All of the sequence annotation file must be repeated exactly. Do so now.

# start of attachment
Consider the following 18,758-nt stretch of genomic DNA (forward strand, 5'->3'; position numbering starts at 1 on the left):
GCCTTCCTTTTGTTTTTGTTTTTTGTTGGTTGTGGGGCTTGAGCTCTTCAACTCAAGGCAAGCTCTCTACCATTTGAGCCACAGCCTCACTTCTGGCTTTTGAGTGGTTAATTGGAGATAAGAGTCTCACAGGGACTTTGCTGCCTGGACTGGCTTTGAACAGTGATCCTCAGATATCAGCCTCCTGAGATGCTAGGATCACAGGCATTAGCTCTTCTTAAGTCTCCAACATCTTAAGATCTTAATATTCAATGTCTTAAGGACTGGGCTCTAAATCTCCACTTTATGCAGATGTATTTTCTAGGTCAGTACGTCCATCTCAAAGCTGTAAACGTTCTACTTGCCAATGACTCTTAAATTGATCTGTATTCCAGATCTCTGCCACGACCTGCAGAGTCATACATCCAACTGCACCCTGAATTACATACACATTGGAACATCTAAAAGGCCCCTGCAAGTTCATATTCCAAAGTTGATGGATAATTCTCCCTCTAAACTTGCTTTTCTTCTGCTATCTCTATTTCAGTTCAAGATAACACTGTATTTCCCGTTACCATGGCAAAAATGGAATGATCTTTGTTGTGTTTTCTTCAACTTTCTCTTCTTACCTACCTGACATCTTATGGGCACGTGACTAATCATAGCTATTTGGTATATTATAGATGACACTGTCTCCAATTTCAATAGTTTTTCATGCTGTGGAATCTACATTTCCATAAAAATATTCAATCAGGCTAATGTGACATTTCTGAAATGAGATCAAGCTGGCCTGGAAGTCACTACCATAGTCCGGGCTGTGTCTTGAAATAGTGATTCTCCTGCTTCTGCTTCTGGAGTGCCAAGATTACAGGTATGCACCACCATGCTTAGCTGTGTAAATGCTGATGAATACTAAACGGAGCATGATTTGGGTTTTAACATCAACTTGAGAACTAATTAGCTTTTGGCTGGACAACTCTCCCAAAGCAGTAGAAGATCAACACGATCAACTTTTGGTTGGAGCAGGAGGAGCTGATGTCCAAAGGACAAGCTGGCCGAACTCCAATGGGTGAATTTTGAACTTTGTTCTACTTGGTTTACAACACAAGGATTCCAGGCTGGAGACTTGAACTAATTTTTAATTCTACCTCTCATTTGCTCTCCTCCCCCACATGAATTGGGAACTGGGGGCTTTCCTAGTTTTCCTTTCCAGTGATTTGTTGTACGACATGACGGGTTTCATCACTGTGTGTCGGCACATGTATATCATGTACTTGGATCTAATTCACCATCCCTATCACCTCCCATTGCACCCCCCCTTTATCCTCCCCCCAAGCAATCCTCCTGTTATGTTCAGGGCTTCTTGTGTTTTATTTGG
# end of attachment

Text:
Consider the following 18,758-nt stretch of genomic DNA (forward strand, 5'->3'; position numbering starts at 1 on the left):
GCCTTCCTTTTGTTTTTGTTTTTTGTTGGTTGTGGGGCTTGAGCTCTTCAACTCAAGGCAAGCTCTCTACCATTTGAGCCACAGCCTCACTTCTGGCTTTTGAGTGGTTAATTGGAGATAAGAGTCTCACAGGGACTTTGCTGCCTGGACTGGCTTTGAACAGTGATCCTCAGATATCAGCCTCCTGAGATGCTAGGATCACAGGCATTAGCTCTTCTTAAGTCTCCAACATCTTAAGATCTTAATATTCAATGTCTTAAGGACTGGGCTCTAAATCTCCACTTTATGCAGATGTATTTTCTAGGTCAGTACGTCCATCTCAAAGCTGTAAACGTTCTACTTGCCAATGACTCTTAAATTGATCTGTATTCCAGATCTCTGCCACGACCTGCAGAGTCATACATCCAACTGCACCCTGAATTACATACACATTGGAACATCTAAAAGGCCCCTGCAAGTTCATATTCCAAAGTTGATGGATAATTCTCCCTCTAAACTTGCTTTTCTTCTGCTATCTCTATTTCAGTTCAAGATAACACTGTATTTCCCGTTACCATGGCAAAAATGGAATGATCTTTGTTGTGTTTTCTTCAACTTTCTCTTCTTACCTACCTGACATCTTATGGGCACGTGACTAATCATAGCTATTTGGTATATTATAGATGACACTGTCTCCAATTTCAATAGTTTTTCATGCTGTGGAATCTACATTTCCATAAAAATATTCAATCAGGCTAATGTGACATTTCTGAAATGAGATCAAGCTGGCCTGGAAGTCACTACCATAGTCCGGGCTGTGTCTTGAAATAGTGATTCTCCTGCTTCTGCTTCTGGAGTGCCAAGATTACAGGTATGCACCACCATGCTTAGCTGTGTAAATGCTGATGAATACTAAACGGAGCATGATTTGGGTTTTAACATCAACTTGAGAACTAATTAGCTTTTGGCTGGACAACTCTCCCAAAGCAGTAGAAGATCAACACGATCAACTTTTGGTTGGAGCAGGAGGAGCTGATGTCCAAAGGACAAGCTGGCCGAACTCCAATGGGTGAATTTTGAACTTTGTTCTACTTGGTTTACAACACAAGGATTCCAGGCTGGAGACTTGAACTAATTTTTAATTCTACCTCTCATTTGCTCTCCTCCCCCACATGAATTGGGAACTGGGGGCTTTCCTAGTTTTCCTTTCCAGTGATTTGTTGTACGACATGACGGGTTTCATCACTGTGTGTCGGCACATGTATATCATGTACTTGGATCTAATTCACCATCCCTATCACCTCCCATTGCACCCCCCCTTTATCCTCCCCCCAAGCAATCCTCCTGTTATGTTCAGGGCTTCTTGTGTTTTATTTGG